August or Sept. I was called in after a buck fawn walked out of the woods and stood on the road right in front of a motorist. The motorist came to a complete stop after which the fawn walked over to the side of the car and laid down right in front of their front driver side tire. It stayed there and would not move even after they got out of the car and were touching it (they had not hit the fawn). They noticed some blood on the head and called us. I walked right up to the fawn, pulled it out from under the car and discovered that the fawn had a large hole in its skull where one of the button antlers should have been. I could see into the brain and it had a bad odor. I wound up putting the deer down after the motorists had left the scene.

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from Bioguy01 wrote 2 years 9 weeks ago

There are a couple of graduate students currently investigating Brain Abscesses at the University of Georgia. For more info on their work, check out the UGA Deer Lab website at: http://www.ugadeerresearch.org/

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from younghunter98 wrote 2 years 8 weeks ago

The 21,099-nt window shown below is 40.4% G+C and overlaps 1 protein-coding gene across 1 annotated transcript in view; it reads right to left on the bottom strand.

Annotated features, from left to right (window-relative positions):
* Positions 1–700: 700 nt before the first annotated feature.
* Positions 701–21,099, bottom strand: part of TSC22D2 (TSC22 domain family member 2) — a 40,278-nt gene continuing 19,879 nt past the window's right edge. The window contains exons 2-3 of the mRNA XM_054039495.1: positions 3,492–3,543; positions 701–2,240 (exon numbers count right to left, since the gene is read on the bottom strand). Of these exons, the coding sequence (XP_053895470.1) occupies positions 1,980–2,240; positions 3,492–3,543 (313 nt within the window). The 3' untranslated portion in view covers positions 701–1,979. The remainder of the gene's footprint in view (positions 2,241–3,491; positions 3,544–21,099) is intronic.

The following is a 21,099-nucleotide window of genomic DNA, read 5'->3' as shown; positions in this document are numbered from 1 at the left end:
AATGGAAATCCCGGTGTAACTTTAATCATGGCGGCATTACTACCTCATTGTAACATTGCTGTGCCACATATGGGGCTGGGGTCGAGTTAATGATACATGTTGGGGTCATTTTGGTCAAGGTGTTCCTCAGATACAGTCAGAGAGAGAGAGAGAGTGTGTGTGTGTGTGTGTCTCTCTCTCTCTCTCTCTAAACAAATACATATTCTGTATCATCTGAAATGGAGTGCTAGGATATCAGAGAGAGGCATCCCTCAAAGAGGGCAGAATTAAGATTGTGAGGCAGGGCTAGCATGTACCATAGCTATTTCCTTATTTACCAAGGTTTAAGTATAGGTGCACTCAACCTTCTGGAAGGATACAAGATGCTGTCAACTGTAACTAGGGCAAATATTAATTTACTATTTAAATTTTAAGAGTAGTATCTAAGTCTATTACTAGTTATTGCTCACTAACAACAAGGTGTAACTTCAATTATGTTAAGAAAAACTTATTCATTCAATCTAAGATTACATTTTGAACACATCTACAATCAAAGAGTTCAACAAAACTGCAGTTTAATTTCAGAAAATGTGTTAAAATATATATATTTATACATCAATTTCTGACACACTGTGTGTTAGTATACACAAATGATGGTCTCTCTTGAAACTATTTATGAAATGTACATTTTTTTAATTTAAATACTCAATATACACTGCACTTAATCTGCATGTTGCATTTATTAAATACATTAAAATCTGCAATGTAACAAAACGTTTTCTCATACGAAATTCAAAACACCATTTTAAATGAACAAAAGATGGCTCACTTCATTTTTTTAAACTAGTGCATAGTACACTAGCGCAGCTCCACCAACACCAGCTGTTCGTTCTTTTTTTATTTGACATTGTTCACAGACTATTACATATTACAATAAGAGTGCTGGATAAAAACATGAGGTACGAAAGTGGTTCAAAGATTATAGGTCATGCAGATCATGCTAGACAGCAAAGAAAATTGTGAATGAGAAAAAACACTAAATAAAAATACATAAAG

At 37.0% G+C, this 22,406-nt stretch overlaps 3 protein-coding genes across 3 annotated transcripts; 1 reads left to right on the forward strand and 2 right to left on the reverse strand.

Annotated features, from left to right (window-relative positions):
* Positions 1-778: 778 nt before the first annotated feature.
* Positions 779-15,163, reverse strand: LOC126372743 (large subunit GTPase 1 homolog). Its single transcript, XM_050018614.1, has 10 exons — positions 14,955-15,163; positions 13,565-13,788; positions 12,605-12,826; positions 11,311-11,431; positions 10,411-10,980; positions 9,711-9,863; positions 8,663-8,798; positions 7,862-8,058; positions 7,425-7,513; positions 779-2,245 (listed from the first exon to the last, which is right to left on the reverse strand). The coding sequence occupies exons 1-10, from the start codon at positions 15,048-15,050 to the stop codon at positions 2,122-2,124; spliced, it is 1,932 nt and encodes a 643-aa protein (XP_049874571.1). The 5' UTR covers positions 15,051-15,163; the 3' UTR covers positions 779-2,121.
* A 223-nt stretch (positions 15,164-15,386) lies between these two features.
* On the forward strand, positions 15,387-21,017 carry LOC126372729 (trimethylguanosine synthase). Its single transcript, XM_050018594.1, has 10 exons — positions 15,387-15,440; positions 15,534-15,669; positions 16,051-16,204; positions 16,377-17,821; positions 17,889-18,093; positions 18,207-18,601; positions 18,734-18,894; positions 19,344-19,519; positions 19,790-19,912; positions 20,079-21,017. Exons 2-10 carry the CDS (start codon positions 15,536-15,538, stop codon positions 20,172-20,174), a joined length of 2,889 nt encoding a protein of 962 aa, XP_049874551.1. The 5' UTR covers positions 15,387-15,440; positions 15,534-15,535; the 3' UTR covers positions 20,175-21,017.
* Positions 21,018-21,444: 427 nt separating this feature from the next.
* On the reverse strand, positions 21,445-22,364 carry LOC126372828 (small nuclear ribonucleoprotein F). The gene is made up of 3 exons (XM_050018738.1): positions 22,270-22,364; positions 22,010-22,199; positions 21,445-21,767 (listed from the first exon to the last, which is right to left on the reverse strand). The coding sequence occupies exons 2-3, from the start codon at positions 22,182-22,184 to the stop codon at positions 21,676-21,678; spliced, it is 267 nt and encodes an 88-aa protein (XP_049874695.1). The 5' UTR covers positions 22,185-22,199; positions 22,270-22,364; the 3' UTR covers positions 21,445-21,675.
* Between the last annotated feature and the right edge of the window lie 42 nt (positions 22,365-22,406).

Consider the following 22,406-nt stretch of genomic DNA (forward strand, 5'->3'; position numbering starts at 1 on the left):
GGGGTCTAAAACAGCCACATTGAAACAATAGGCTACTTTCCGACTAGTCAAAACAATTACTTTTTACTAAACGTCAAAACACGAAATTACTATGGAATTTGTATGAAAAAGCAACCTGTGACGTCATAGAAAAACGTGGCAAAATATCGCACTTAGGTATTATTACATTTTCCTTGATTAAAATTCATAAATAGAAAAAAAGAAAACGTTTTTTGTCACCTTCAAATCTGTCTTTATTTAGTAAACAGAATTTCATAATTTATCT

What a crazy buck to shoot. Since the meat is not safely edible, this buck makes for a perfect life size mount

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from Shane Byrne wrote 1 year 24 weeks ago

How did he know that it was a 23 pointer? was there 23 points on one side???

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from JohnnyAppleSeed wrote 1 year 9 weeks ago

Crazy story! must have been devistating when he was missing a side. Good thing you found the other side.

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from LesserSon wrote 1 year 8 weeks ago

Great looking rack.

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from dobsoncw wrote 2 years 10 weeks ago

What a unique story and incredible deer! This will be a story you will be able to re-tell forever. Congratulations Mark!

+1 Good Comment? | | Report
from dasmith wrote 2 years 10 weeks ago

Read the whole story, there are 20 pictures. It was caused by a brain abscess. Good that he got it otherwise it would have died from the disease.

+1 Good Comment? | | Report
from Bioguy01 wrote 2 years 9 weeks ago

There are a couple of graduate students currently investigating Brain Abscesses at the University of Georgia. For more info on their work, check out the UGA Deer Lab website at: http://www.ugadeerresearch.org/

+1 Good Comment? | | Report
from 2Poppa wrote 2 years 10 weeks ago

The Buck is unique and has a lot of character!
Congratulations Mark on a Big Bruiser!

The whole deer was probably infected as there is a case study where 38 pregnant does were captured on a 200 acre commercial hunting preserve, darted and transported 410 miles. Five to 10 days after arrival, several deer developed lameness associated with swelling of one or more rear limbs.

Microscopic examination of the lungs revealed similar lesions in all deer. It was probably caused by stress. Other animals as well can become infected, cows and goats to mention a few.